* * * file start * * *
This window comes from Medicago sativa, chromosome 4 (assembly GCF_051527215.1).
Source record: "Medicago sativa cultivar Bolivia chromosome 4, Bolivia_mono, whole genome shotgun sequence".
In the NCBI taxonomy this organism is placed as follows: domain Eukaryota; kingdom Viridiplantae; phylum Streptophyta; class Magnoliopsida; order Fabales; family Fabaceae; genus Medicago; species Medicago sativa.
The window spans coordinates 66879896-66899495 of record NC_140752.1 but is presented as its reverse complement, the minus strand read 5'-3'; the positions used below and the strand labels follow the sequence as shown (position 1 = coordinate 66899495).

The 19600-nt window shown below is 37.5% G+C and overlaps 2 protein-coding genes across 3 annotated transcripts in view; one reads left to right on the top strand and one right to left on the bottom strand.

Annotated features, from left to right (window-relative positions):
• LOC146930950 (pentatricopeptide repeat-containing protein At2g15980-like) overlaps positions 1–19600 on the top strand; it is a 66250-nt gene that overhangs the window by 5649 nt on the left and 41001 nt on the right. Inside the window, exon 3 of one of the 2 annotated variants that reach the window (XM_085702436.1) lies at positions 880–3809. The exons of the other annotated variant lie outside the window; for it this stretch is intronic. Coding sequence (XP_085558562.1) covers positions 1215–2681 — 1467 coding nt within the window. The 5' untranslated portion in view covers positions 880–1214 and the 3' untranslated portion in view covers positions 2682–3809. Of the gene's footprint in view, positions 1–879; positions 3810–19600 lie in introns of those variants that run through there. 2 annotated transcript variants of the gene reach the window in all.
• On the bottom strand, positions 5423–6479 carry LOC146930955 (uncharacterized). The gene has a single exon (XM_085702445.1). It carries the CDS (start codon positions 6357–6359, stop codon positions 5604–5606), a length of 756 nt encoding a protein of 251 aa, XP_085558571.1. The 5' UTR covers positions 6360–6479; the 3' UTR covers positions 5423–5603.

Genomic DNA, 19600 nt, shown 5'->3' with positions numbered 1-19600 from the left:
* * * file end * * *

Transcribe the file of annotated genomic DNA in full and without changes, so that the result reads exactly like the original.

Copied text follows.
This window comes from Medicago sativa, chromosome 4 (assembly GCF_051527215.1).
Source record: "Medicago sativa cultivar Bolivia chromosome 4, Bolivia_mono, whole genome shotgun sequence".
In the NCBI taxonomy this organism is placed as follows: domain Eukaryota; kingdom Viridiplantae; phylum Streptophyta; class Magnoliopsida; order Fabales; family Fabaceae; genus Medicago; species Medicago sativa.
The window spans coordinates 66879896-66899495 of record NC_140752.1 but is presented as its reverse complement, the minus strand read 5'-3'; the positions used below and the strand labels follow the sequence as shown (position 1 = coordinate 66899495).

The 19600-nt window shown below is 37.5% G+C and overlaps 2 protein-coding genes across 3 annotated transcripts in view; one reads left to right on the top strand and one right to left on the bottom strand.

Annotated features, from left to right (window-relative positions):
• LOC146930950 (pentatricopeptide repeat-containing protein At2g15980-like) overlaps positions 1–19600 on the top strand; it is a 66250-nt gene that overhangs the window by 5649 nt on the left and 41001 nt on the right. Inside the window, exon 3 of one of the 2 annotated variants that reach the window (XM_085702436.1) lies at positions 880–3809. The exons of the other annotated variant lie outside the window; for it this stretch is intronic. Coding sequence (XP_085558562.1) covers positions 1215–2681 — 1467 coding nt within the window. The 5' untranslated portion in view covers positions 880–1214 and the 3' untranslated portion in view covers positions 2682–3809. Of the gene's footprint in view, positions 1–879; positions 3810–19600 lie in introns of those variants that run through there. 2 annotated transcript variants of the gene reach the window in all.
• On the bottom strand, positions 5423–6479 carry LOC146930955 (uncharacterized). The gene has a single exon (XM_085702445.1). It carries the CDS (start codon positions 6357–6359, stop codon positions 5604–5606), a length of 756 nt encoding a protein of 251 aa, XP_085558571.1. The 5' UTR covers positions 6360–6479; the 3' UTR covers positions 5423–5603.

Genomic DNA, 19600 nt, shown 5'->3' with positions numbered 1-19600 from the left: